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Searching with a thematic focus on Crop production seeds and fertilizers, Agriculture and food

Showing 1-10 of 308 results

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  • Document

    Adoption of soil fertility management technologies in Malawi: Impact of drought exposure

    Norwegian University of Life Sciences, 2017
    Soil fertility management (SFM) technologies may potentially protect against climate risks, reduce nutrient depletion and enhance food security. In this paper, we study impact of drought exposure on adoption and adoption intensity of SFM technologies, specifically, focusing on maize-legume intercropping and organic manure.
  • Document

    Probability weighting and input use intensity in a state-contingent framework

    Norwegian University of Life Sciences, 2017
    Climate risk represents an increasing threat to poor and vulnerable farmers in drought-prone areas of Africa. This study assesses the fertilizer adoption responses of food insecure farmers in Malawi, where Drought Tolerant (DT) maize was recently introduced. A field experiment, eliciting risk attitudes of farmers, is combined with a detailed farm household survey.
  • Document

    Adoption of drought tolerant maize varieties under rainfall stress in Malawi

    Norwegian University of Life Sciences, 2017
    This paper examines adoption of drought tolerant (DT) maize varieties under rainfall stress in Malawi using a Mundlak-Chamberlain panel Probit model with a Control Function approach. DT maize varieties is a promising technology that has the capacity to help smallholder farmers adapt to drought risks.
  • Document

    From Genebanks to Farmers. A study of approaches to introduce genebank material to farmers’ seed systems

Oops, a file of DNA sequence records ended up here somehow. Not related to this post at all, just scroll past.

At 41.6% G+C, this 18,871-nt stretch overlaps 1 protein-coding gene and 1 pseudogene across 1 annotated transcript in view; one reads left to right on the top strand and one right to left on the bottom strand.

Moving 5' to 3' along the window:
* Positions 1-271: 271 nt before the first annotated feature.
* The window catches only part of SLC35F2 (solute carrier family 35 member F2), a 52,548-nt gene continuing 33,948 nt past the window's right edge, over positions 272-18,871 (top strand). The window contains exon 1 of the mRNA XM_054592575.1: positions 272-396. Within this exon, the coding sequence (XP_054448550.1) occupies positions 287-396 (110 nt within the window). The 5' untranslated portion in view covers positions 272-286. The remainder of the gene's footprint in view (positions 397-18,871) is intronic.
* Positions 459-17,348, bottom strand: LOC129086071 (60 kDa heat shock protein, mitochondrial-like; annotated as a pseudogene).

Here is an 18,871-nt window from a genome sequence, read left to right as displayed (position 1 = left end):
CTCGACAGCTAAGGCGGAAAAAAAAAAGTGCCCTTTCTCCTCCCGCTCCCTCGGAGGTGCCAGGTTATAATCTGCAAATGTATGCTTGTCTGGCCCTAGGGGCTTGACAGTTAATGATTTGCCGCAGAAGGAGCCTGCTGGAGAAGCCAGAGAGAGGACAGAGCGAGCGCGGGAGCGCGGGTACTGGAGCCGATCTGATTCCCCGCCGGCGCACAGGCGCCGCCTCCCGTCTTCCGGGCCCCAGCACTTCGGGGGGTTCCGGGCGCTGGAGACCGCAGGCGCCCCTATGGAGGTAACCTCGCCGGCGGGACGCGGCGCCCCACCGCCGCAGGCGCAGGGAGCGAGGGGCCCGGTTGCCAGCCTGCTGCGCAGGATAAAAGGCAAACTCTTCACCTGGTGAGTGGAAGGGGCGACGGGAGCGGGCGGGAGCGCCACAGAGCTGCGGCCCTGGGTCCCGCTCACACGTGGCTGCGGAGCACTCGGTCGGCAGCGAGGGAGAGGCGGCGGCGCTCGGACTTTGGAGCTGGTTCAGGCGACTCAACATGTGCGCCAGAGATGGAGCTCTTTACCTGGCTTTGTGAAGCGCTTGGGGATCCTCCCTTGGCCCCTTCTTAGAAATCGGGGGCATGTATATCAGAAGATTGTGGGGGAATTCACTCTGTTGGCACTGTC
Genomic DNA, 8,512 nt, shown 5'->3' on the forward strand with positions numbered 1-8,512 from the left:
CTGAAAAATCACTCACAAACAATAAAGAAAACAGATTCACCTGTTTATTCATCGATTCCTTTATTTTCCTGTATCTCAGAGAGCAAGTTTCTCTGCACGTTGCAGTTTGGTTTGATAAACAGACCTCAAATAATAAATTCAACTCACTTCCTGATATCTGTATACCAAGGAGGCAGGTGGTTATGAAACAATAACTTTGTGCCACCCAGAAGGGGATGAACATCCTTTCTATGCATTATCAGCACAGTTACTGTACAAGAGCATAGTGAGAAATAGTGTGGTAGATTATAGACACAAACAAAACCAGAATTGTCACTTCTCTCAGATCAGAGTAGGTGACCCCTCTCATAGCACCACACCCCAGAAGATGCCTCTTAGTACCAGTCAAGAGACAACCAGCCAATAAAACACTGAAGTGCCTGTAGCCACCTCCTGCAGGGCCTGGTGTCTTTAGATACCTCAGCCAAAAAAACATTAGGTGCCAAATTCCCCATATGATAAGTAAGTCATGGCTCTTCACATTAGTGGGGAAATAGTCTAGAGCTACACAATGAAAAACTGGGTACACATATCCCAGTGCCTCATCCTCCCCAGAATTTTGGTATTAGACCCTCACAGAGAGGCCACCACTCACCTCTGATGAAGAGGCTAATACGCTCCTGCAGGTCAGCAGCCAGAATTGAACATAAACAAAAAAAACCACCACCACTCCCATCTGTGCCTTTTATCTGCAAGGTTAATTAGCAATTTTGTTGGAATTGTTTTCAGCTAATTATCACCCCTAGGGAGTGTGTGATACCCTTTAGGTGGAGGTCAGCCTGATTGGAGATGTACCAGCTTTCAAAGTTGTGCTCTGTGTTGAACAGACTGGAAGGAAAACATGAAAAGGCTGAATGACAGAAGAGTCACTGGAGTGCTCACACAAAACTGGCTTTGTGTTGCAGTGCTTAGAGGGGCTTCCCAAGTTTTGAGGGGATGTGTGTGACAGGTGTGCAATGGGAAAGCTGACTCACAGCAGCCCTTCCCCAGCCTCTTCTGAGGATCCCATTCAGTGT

Noragric, Department of International Environment and Development Studies, Norwegian University of Life Sciences, 2017
    Genebanks conserve key resources for increasing global food security and adapting to environmental change. The conventional way genetic resources are deployed to farmers goes through a linear pathway of breeding, delivery and adoption (BDA) of improved varieties. However, over the past 30 years a number of other pathways from genebanks to farmers’ fields have been tested and operationalized.
  • Document

    The Future of rice security under climate change

    Centre For Non-Traditional Security Studies, 2016
    Food systems are climate and weather dependent; heat stress and changes in rainfall patterns and relative humidity are likely to regulate crop yields. Elevated carbon dioxide (CO2) are likely to directly and indirectly bring new challenges to the stability and sustainability of global food production including rice.
  • Document

    Invasive plants and food security in Africa:the potential of Earth Observation Data

    South African Institute of International Affairs, 2017
    The spread of invasive plant species has serious consequences for Africa. Toxic weeds and harmful shrubs significantly shrink rangelands and lower the productivity of major grain foods such as maize (in some instances by up to 45%). Toxic weeds suppress the growth of staple crops and take over fields that could otherwise be used for agriculture.
  • Document

    Crops, crop pests and climate change - why Africa needs to be better prepared

    Climate Change Agriculture Food Security, 2015
    Ongoing investments in agriculture will not deliver for Africa until the destabilising nature of crop pest events, especially shock outbreak events, are addressed. As a result of climate change, the prevalence of crop pests will change and the frequency of shock pest events will increase, putting agricultural systems at risk.
  • Document

    India-Africa seed sector collaboration: emerging prospects and challenges

    Research and Information System for Developing Countries, 2016
    India-Africa seed sector has promises for improving trade with various African nations.
  • Document

    Environmental characterisation to guide breeding decisions in a changing climate

    Climate Change Agriculture Food Security, 2015
    Agriculture faces and will continue to face multiple challenges. Most notably, the need to meet food demand for a rapidly growing and urbanising population under increasingly variable and warmer climates.
  • Document

    Gender dimensions on farmers’ preferences for direct-seeded rice with drum seeder in India

    Climate Change Agriculture Food Security, 2016
    Transplanting is the dominant mode of rice establishment in India. Transplanted rice requires more labour and water and emits more greenhouse gases into the environment than DSR. In the past, DSR was mainly practiced in areas with low population density and where low or uncertain water availability prevented intensification of rice systems.

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